Rights vs Responsibilities in Due Diligence

Richard RobinsonDue Diligence, Risk Management, Uncategorized

Rights vs Responsibilities in Due Diligence

A recent conversation with a consultant to a large law firm described the current legal trend in Melbourne, notably that rights had become more important than responsibilities.

This certainly seems to be the case for commercial entities protecting sources of income, as particularly evidenced in the current banking Royal Commission (Royal Commission into Misconduct in the Banking, Superannuation and Financial Services Industry).

It seems that, in the provision of financial advice, protecting consulting advice cash flow was seen as much more important than actually providing the service.

Engineers probably have a reverse perspective. As engineers deal with the real (natural material) world, poor advice is often very obvious. When something fails unexpectedly, death and injury are quite likely.

Just consider the Grenfell Tower fire in London and the Lacrosse fire in Melbourne. This means that for engineers at least, responsibilities often overshadow rights.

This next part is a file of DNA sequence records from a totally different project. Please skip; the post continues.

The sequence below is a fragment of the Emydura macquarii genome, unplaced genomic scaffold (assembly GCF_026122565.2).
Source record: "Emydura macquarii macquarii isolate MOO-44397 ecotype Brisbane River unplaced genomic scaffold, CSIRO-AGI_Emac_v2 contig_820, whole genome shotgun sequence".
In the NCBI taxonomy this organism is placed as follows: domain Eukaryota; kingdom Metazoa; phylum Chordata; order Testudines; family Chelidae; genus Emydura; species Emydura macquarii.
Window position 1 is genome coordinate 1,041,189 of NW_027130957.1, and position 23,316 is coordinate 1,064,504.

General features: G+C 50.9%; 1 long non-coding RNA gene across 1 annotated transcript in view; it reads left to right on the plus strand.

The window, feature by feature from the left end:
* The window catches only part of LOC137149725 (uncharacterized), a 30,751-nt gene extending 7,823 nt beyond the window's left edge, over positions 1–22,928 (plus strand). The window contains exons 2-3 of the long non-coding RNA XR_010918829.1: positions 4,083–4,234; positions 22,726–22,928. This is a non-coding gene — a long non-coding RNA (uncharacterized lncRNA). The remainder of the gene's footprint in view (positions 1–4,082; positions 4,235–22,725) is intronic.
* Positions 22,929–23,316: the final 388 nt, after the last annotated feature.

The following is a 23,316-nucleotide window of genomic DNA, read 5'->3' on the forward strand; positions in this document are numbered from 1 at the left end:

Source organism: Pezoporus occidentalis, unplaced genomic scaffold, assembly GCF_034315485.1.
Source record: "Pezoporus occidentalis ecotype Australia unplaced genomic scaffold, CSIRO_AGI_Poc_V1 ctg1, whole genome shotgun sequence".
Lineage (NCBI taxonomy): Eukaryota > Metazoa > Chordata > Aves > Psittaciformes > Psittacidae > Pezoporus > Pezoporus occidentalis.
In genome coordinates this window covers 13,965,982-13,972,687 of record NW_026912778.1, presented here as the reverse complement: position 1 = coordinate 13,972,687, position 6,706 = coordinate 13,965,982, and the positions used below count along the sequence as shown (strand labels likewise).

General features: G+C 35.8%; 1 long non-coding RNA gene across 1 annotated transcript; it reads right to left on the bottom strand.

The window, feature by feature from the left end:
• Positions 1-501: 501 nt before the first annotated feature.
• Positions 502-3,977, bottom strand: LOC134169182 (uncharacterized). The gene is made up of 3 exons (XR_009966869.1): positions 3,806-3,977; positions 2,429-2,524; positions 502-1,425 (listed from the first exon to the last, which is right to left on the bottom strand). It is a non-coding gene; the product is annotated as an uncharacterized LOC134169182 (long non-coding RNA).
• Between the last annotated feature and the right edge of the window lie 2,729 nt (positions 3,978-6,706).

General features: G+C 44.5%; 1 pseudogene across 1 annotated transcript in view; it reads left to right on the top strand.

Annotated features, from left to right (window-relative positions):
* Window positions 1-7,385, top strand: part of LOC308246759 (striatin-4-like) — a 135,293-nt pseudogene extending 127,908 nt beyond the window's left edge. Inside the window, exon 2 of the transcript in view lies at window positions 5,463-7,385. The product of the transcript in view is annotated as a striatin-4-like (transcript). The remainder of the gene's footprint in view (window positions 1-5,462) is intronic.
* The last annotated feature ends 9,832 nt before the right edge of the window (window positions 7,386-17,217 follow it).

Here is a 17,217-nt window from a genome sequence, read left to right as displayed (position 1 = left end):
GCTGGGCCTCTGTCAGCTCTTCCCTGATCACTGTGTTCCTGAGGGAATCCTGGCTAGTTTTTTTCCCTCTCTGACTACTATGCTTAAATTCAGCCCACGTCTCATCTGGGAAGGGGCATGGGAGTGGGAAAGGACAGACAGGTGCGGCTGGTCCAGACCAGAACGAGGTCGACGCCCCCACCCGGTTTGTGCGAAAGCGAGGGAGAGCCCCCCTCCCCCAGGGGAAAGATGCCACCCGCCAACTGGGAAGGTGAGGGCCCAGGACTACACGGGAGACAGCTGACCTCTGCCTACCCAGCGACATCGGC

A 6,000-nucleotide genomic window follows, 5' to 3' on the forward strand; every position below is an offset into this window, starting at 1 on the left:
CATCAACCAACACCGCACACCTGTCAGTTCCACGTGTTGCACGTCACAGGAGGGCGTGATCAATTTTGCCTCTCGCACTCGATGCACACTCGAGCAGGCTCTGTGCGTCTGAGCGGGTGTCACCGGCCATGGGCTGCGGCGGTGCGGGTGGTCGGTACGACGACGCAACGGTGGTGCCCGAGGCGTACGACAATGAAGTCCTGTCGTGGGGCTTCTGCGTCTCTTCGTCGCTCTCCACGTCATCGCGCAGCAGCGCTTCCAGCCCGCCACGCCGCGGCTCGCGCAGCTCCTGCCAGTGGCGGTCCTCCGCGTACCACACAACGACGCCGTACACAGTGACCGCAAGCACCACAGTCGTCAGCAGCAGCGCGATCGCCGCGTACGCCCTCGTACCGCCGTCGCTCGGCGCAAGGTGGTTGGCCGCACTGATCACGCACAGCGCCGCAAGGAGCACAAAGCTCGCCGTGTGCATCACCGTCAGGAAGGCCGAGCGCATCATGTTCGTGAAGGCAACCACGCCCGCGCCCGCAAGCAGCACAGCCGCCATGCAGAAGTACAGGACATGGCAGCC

This is a long standing, well known issue. For example, the old ACEA (Association of Consulting Engineers, Australia) used to require that at least 50% of the shares of member firms were owned by engineers who were members in good standing of Engineers Australia (FIEAust or MIEAust) and thereby bound by Engineers Australia’s Code of Ethics.

The point was to ensure that, in the event of a commission going badly, the majority of the board would abide by the Code of Ethics and look after the interests of the client ahead of the interests of the shareholders.

Responsibilities to clients were seen to be more important than shareholder rights, a concept which appears to be central to the notion of trust.